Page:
Trigger warning: jaw-dropping picture enter image description here

Source: (Warning, more pictures) Ars Technica Credits: ESA/Trevor Mahlmann Launch: VA250

  • 2
    $\begingroup$ That is indeed a fine picture. $\endgroup$ Commented Dec 4, 2019 at 0:51

1 Answer 1


That is a cover plate at the top of the Etage d'Acceleration à Poudre (EAP) – solid rocket booster at the nose cone that at the time of launch comes off exposing the separation rockets.

EAP Solid Rocket Booster Infographic

Video of Covers coming off

This slow motion video of the Ariane V launch shows the plates coming off a few seconds after ignition. In the video, they fall away at 41 second mark.

More information:

Ariane 5 Rocket

  • $\begingroup$ What does EAP stand for? $\endgroup$ Commented Dec 3, 2019 at 2:57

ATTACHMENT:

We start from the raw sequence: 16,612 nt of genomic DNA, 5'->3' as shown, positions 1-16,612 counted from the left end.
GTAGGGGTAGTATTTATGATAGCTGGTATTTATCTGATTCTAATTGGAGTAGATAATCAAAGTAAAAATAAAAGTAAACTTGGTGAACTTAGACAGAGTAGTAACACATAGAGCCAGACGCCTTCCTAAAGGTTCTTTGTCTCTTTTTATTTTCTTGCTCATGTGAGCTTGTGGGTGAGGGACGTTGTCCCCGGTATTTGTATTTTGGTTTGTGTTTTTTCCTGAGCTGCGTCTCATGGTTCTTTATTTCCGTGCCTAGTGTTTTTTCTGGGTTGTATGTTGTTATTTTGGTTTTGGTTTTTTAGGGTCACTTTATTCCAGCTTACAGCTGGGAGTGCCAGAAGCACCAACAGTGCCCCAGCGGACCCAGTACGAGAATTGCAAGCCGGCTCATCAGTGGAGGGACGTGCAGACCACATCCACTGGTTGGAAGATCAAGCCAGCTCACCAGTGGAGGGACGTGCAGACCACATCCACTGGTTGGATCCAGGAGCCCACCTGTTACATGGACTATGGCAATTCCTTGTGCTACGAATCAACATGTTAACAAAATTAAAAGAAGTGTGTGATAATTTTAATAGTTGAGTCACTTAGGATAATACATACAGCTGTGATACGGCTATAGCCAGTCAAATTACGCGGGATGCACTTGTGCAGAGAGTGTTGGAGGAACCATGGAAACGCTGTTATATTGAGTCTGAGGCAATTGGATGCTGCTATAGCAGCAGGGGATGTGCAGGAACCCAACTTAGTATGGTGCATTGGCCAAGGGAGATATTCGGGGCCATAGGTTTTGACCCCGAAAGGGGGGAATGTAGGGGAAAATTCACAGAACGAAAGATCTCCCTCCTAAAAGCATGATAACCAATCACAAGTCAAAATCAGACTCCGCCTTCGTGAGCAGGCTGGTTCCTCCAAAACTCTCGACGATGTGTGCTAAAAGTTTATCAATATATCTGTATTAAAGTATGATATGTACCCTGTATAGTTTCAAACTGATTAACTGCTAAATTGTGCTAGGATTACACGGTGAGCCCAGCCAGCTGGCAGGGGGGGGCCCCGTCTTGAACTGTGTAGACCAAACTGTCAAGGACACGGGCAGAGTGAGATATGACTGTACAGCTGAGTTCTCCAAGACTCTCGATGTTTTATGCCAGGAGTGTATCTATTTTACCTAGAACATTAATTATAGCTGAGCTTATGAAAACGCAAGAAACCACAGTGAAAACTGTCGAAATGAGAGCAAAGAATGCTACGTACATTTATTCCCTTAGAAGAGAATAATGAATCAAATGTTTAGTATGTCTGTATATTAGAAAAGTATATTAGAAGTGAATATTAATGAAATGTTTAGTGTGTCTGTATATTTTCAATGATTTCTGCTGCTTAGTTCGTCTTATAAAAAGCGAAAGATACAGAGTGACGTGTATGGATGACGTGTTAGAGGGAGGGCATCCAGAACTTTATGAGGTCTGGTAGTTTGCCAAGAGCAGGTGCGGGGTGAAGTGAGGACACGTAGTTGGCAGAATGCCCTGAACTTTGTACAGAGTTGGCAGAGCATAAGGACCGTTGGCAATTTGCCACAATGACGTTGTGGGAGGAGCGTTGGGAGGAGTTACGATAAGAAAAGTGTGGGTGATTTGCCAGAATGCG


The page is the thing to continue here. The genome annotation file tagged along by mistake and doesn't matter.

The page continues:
• 1
    $\begingroup$ It's "Etage d'Acceleration à Poudre", French for Solid Rocket Booster. I added that to my answer. I could not figure out what it meant and had to search further. $\endgroup$
    – gwally
    Commented Dec 3, 2019 at 3:03
  • 1
    $\begingroup$ Thanks, this and your edit makes it much clearer, +1 $\endgroup$ Commented Dec 3, 2019 at 3:04
  • $\begingroup$ What is their purpose ? $\endgroup$
    – Antzi
    Commented Dec 3, 2019 at 4:15
  • 1
    $\begingroup$ Their purpose is to prevent frost forming on the front attachment points. They're blocks of insulation foam. $\endgroup$
    – Hobbes
    Commented Dec 3, 2019 at 8:43

Your Answer

By clicking “Post Your Answer”, you agree to our terms of service and acknowledge you have read our privacy policy.

Not the answer you're looking for? Browse other questions tagged or ask your own question.